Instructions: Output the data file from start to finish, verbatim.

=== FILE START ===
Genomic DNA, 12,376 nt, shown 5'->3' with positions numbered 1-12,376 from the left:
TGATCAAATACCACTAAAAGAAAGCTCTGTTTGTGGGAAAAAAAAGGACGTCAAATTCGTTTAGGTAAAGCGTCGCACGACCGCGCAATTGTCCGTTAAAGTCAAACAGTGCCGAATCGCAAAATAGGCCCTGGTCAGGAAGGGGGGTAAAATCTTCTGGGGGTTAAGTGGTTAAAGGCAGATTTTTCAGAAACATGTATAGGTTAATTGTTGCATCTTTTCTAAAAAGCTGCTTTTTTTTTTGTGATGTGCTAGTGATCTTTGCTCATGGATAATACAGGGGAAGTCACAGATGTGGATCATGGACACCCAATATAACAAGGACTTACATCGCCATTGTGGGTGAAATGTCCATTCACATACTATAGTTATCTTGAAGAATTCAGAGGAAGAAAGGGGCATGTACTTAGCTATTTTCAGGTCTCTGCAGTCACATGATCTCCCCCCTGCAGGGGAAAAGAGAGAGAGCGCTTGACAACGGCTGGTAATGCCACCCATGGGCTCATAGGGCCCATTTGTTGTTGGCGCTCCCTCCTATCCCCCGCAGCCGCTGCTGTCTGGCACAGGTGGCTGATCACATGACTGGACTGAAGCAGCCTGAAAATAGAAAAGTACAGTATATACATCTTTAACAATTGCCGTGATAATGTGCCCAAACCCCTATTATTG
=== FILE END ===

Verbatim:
Genomic DNA, 12,376 nt, shown 5'->3' with positions numbered 1-12,376 from the left:
TGATCAAATACCACTAAAAGAAAGCTCTGTTTGTGGGAAAAAAAAGGACGTCAAATTCGTTTAGGTAAAGCGTCGCACGACCGCGCAATTGTCCGTTAAAGTCAAACAGTGCCGAATCGCAAAATAGGCCCTGGTCAGGAAGGGGGGTAAAATCTTCTGGGGGTTAAGTGGTTAAAGGCAGATTTTTCAGAAACATGTATAGGTTAATTGTTGCATCTTTTCTAAAAAGCTGCTTTTTTTTTTGTGATGTGCTAGTGATCTTTGCTCATGGATAATACAGGGGAAGTCACAGATGTGGATCATGGACACCCAATATAACAAGGACTTACATCGCCATTGTGGGTGAAATGTCCATTCACATACTATAGTTATCTTGAAGAATTCAGAGGAAGAAAGGGGCATGTACTTAGCTATTTTCAGGTCTCTGCAGTCACATGATCTCCCCCCTGCAGGGGAAAAGAGAGAGAGCGCTTGACAACGGCTGGTAATGCCACCCATGGGCTCATAGGGCCCATTTGTTGTTGGCGCTCCCTCCTATCCCCCGCAGCCGCTGCTGTCTGGCACAGGTGGCTGATCACATGACTGGACTGAAGCAGCCTGAAAATAGAAAAGTACAGTATATACATCTTTAACAATTGCCGTGATAATGTGCCCAAACCCCTATTATTG